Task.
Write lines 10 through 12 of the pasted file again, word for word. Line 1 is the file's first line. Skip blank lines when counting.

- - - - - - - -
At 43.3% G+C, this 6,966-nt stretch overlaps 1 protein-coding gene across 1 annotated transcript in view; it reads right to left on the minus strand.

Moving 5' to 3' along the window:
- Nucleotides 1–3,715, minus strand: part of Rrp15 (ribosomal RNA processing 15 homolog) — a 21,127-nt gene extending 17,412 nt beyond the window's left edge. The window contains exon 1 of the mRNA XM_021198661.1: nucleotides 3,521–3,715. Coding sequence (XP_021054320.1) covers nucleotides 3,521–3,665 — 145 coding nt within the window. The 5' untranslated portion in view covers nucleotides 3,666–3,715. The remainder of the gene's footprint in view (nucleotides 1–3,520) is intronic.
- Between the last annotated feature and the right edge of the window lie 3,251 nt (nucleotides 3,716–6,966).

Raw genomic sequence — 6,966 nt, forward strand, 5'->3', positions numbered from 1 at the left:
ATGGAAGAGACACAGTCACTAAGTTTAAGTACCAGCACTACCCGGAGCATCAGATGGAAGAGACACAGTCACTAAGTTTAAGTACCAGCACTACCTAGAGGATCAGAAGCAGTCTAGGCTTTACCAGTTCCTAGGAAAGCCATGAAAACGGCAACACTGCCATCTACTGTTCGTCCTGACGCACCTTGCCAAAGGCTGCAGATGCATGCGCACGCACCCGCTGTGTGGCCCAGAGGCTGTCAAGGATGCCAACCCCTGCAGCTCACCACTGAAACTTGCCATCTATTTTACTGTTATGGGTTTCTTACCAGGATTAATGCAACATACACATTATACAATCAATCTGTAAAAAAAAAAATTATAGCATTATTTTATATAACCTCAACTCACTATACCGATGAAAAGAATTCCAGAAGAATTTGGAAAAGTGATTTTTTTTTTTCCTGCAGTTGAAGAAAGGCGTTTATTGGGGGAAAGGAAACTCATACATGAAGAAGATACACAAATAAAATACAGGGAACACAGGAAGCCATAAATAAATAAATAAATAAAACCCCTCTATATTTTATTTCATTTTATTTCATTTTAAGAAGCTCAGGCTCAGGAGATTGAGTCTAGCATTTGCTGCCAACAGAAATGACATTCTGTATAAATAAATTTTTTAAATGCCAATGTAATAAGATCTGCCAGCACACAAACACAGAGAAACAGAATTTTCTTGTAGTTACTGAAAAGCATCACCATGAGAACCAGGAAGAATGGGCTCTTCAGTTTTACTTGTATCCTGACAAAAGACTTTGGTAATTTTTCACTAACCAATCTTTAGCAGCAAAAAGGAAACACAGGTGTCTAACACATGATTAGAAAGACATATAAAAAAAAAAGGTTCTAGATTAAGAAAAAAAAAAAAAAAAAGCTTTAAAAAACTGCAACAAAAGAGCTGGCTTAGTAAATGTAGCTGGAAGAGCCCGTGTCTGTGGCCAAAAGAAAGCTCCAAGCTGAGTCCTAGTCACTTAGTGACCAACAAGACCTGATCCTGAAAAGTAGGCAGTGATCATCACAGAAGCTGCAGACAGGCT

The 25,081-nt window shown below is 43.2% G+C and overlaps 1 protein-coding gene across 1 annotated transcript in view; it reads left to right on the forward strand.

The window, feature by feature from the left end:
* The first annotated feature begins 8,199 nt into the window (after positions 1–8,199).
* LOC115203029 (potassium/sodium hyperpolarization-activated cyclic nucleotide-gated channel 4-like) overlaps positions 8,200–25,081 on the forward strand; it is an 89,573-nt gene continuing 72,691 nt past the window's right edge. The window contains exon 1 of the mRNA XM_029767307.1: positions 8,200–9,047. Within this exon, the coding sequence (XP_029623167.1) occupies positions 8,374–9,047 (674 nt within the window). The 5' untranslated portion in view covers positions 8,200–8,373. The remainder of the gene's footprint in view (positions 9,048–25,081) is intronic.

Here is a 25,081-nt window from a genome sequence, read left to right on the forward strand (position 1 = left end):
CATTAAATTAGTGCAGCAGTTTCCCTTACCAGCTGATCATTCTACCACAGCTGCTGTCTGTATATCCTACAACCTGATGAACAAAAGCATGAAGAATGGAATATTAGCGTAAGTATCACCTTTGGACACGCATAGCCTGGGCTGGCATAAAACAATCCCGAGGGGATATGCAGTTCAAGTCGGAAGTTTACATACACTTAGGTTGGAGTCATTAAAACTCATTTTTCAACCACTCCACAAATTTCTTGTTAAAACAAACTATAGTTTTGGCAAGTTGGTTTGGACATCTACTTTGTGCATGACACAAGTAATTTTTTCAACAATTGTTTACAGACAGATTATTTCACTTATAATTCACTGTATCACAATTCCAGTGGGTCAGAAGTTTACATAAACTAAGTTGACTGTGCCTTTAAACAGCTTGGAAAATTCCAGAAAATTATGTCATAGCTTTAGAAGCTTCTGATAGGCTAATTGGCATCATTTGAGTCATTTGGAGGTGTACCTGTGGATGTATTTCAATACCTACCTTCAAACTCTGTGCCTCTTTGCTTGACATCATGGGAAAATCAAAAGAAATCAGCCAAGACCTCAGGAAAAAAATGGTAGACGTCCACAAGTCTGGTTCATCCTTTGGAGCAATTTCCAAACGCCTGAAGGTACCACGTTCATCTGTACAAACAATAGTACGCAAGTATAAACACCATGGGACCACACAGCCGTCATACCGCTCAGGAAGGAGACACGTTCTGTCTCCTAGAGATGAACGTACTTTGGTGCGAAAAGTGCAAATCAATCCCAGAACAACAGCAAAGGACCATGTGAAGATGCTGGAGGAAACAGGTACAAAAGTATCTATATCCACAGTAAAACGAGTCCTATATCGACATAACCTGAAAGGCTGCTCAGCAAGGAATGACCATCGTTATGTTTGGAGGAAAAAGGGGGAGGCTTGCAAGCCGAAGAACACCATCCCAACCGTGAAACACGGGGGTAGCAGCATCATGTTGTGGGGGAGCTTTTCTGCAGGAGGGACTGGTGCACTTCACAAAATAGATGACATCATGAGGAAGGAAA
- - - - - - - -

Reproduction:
* LOC115203029 (potassium/sodium hyperpolarization-activated cyclic nucleotide-gated channel 4-like) overlaps positions 8,200–25,081 on the forward strand; it is an 89,573-nt gene continuing 72,691 nt past the window's right edge. The window contains exon 1 of the mRNA XM_029767307.1: positions 8,200–9,047. Within this exon, the coding sequence (XP_029623167.1) occupies positions 8,374–9,047 (674 nt within the window). The 5' untranslated portion in view covers positions 8,200–8,373. The remainder of the gene's footprint in view (positions 9,048–25,081) is intronic.

Here is a 25,081-nt window from a genome sequence, read left to right on the forward strand (position 1 = left end):
CATTAAATTAGTGCAGCAGTTTCCCTTACCAGCTGATCATTCTACCACAGCTGCTGTCTGTATATCCTACAACCTGATGAACAAAAGCATGAAGAATGGAATATTAGCGTAAGTATCACCTTTGGACACGCATAGCCTGGGCTGGCATAAAACAATCCCGAGGGGATATGCAGTTCAAGTCGGAAGTTTACATACACTTAGGTTGGAGTCATTAAAACTCATTTTTCAACCACTCCACAAATTTCTTGTTAAAACAAACTATAGTTTTGGCAAGTTGGTTTGGACATCTACTTTGTGCATGACACAAGTAATTTTTTCAACAATTGTTTACAGACAGATTATTTCACTTATAATTCACTGTATCACAATTCCAGTGGGTCAGAAGTTTACATAAACTAAGTTGACTGTGCCTTTAAACAGCTTGGAAAATTCCAGAAAATTATGTCATAGCTTTAGAAGCTTCTGATAGGCTAATTGGCATCATTTGAGTCATTTGGAGGTGTACCTGTGGATGTATTTCAATACCTACCTTCAAACTCTGTGCCTCTTTGCTTGACATCATGGGAAAATCAAAAGAAATCAGCCAAGACCTCAGGAAAAAAATGGTAGACGTCCACAAGTCTGGTTCATCCTTTGGAGCAATTTCCAAACGCCTGAAGGTACCACGTTCATCTGTACAAACAATAGTACGCAAGTATAAACACCATGGGACCACACAGCCGTCATACCGCTCAGGAAGGAGACACGTTCTGTCTCCTAGAGATGAACGTACTTTGGTGCGAAAAGTGCAAATCAATCCCAGAACAACAGCAAAGGACCATGTGAAGATGCTGGAGGAAACAGGTACAAAAGTATCTATATCCACAGTAAAACGAGTCCTATATCGACATAACCTGAAAGGCTGCTCAGCAAGGAATGACCATCGTTATGTTTGGAGGAAAAAGGGGGAGGCTTGCAAGCCGAAGAACACCATCCCAACCGTGAAACACGGGGGTAGCAGCATCATGTTGTGGGGGAGCTTTTCTGCAGGAGGGACTGGTGCACTTCACAAAATAGATGACATCATGAGGAAGGAAA